Sazerac's Happy Hour Is Pretty Much Insane
A discussion of downtown's Sazerac must begin with the light fixtures. The word "fixtures" does not do justice to the lighting situation in Sazerac's soaring airspace; these are sculptures, apparently in the medium of giant pieces of fruit leather. They were installed in the Sazerac remodel of January 2008, an effort that changed the determinedly upscale-"fun!" interior to a dramatic-chic hodgepodge that's less dated by at least 10 years. Progress!
The overwrought and overthought decor bothers exactly no one at Sazerac's epic happy hour, however. Monday through Saturday from 4:00 to 8:00 p.m., the bar that swoops down one side of the room, the counter seating at the exhibition kitchen shimmering in the distance, and every table and booth under the fruit-leather fantasia are all given over to happiness. It's 185 seats of les bon temps actively roulez-ing, with beer, wine, and cocktails priced to move at $3 to $6, and more than two dozen small plates under $10. Would grilled andouille sausage make you happy? How about gulf prawns, wood-fire-roasted with chorizo? Perhaps you would like a Caesar salad with grana cheese and roasted garlic crostini, or a salad of organic lettuces, or regular or sweet-potato fries with sea salt and multiple dipping sauces. (Why choose? These last three, and three more, are $2 each.) The happy-hour menu boggles the mind while haphazardly circling the globe, encompassing local oysters, pulled-pork sliders, wood-fired pizzas (including the regrettably named "Funky Pizza of the Day"), beef tartare, feta-stuffed peppers. A liberating close-your-eyes-and-point joie de vivre is induced, and huge tables of office workers (among whom this happy hour is justly famous) overdo it jubilantly.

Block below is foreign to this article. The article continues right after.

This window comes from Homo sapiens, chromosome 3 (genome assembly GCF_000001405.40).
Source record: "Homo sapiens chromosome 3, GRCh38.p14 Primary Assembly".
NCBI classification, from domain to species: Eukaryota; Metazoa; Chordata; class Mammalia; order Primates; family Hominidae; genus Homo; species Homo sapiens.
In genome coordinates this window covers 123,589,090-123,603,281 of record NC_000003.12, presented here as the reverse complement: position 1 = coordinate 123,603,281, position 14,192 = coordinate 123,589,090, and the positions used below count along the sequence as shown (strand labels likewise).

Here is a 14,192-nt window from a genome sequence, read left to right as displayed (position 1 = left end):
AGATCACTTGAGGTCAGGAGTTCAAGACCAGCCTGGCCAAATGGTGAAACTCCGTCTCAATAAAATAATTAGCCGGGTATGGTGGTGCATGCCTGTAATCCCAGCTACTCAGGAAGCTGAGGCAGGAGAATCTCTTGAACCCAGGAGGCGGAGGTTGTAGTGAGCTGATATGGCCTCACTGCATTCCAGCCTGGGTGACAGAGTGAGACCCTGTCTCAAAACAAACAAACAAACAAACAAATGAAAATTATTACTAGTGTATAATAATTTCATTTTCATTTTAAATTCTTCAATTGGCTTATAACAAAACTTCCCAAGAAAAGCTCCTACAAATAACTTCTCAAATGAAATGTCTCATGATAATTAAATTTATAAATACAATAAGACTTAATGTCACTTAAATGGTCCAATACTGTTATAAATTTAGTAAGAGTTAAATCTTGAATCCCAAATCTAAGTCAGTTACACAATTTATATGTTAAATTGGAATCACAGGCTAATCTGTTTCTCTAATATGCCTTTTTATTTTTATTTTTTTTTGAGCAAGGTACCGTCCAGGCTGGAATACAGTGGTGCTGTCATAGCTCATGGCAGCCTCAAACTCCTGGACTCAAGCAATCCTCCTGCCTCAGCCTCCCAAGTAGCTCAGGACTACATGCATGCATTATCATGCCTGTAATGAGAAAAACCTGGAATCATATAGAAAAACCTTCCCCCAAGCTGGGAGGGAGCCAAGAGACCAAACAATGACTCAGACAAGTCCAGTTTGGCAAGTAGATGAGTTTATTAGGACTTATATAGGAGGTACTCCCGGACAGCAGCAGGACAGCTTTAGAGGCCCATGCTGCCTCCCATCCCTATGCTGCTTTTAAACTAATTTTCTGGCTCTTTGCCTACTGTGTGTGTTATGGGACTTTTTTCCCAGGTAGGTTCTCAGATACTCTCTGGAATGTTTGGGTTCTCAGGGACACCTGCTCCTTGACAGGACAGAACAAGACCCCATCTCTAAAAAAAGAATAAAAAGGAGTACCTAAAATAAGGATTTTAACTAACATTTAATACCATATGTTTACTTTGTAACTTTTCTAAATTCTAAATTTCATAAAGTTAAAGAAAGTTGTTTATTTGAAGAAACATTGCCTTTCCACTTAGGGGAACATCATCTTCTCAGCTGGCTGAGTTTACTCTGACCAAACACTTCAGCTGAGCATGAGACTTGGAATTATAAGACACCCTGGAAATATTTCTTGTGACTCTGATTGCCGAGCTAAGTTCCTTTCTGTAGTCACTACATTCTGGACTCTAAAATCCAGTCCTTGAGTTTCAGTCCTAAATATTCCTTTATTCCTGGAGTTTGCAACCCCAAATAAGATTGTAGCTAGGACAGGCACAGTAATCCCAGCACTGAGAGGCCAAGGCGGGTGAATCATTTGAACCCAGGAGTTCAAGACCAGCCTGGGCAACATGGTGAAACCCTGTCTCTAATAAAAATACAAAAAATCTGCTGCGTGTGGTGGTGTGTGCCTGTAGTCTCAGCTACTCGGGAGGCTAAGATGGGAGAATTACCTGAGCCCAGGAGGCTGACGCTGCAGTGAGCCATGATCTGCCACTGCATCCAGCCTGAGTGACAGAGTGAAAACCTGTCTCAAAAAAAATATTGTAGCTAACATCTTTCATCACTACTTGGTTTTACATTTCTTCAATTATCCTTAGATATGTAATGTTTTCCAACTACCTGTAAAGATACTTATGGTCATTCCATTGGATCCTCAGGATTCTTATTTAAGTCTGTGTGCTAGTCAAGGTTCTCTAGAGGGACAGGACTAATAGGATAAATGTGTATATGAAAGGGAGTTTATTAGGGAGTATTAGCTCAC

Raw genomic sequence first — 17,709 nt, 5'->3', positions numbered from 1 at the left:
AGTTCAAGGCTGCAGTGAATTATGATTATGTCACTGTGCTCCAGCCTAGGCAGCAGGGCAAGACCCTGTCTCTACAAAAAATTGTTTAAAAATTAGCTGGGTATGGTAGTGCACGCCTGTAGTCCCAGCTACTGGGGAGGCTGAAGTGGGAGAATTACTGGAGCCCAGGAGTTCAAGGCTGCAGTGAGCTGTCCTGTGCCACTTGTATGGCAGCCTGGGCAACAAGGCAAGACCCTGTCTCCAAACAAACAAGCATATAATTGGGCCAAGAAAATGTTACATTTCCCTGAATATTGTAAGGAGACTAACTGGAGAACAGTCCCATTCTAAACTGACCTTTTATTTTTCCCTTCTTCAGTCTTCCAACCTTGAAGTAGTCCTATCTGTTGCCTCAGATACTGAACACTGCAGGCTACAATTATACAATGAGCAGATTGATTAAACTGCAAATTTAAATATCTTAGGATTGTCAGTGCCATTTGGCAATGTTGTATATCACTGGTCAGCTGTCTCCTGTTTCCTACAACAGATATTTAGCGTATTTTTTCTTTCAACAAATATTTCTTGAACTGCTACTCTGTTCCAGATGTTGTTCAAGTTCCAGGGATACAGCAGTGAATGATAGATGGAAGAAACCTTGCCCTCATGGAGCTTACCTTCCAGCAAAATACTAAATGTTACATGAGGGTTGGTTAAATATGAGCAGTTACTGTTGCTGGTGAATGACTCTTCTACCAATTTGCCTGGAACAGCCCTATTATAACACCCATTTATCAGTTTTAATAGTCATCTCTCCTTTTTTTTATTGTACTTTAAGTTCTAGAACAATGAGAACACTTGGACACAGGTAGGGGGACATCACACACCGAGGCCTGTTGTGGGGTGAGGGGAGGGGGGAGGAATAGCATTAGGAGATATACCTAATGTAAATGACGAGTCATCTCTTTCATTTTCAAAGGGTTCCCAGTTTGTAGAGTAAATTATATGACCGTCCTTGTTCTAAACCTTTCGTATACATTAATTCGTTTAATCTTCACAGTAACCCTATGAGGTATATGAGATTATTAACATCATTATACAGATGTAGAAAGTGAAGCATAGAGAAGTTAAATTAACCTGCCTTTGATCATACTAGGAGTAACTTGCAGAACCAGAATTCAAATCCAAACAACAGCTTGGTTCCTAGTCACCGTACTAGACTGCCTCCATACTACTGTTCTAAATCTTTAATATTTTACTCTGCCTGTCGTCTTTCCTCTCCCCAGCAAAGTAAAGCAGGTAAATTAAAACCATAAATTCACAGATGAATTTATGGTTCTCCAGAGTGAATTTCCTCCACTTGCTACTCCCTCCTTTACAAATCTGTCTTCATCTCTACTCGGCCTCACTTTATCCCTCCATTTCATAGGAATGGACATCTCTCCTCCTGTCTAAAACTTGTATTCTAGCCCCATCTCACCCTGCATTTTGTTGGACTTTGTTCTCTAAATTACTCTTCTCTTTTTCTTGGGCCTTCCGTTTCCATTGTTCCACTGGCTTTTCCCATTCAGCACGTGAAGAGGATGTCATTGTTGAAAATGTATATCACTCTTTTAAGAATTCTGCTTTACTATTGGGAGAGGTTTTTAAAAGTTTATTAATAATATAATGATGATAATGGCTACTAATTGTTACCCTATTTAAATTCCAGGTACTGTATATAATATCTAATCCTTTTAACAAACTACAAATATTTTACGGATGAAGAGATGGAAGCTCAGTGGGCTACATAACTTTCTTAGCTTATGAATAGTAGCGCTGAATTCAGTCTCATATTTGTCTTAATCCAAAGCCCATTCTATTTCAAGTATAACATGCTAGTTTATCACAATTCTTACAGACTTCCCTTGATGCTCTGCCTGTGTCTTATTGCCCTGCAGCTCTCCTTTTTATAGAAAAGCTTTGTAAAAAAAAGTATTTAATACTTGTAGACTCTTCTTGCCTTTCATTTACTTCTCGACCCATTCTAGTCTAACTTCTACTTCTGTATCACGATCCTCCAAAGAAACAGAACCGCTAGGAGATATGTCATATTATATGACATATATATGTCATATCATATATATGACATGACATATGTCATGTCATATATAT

Furthermore, the food is actually good: The presentations are elegant, the portions aren't stingy, and the flavors surpass by far the usual tamped-down timidity of happy-hour fare. The chicken livers—a divisive food if ever there was one—wear a light cornmeal coat that is fried crispy-brown, their insides melty and silky and rich, with the haute accents of a sliver of piquillo pepper underneath and a dab of herbed aioli on top. Marshalled to change the minds of those who would hate, they come lined up with plenty of white space on a rectangular plate. Getting two orders is probably a good idea, but there's also a legion of other dishes to try.
The $6 cocktail of the day one evening last week was the Hanky Panky, which the server said was gin, sweet vermouth, and Fernet. Met with "That sounds terrible!" she maintained a diplomatic silence and gave the slightest impression of a nod. A sazerac itself costs $11, but it's an excellent rendition of a classic: warming without sharp alcohol heat, herbal but not medicinal. And in the economic bubble that is Sazerac's happy hour, not having one just doesn't make sense.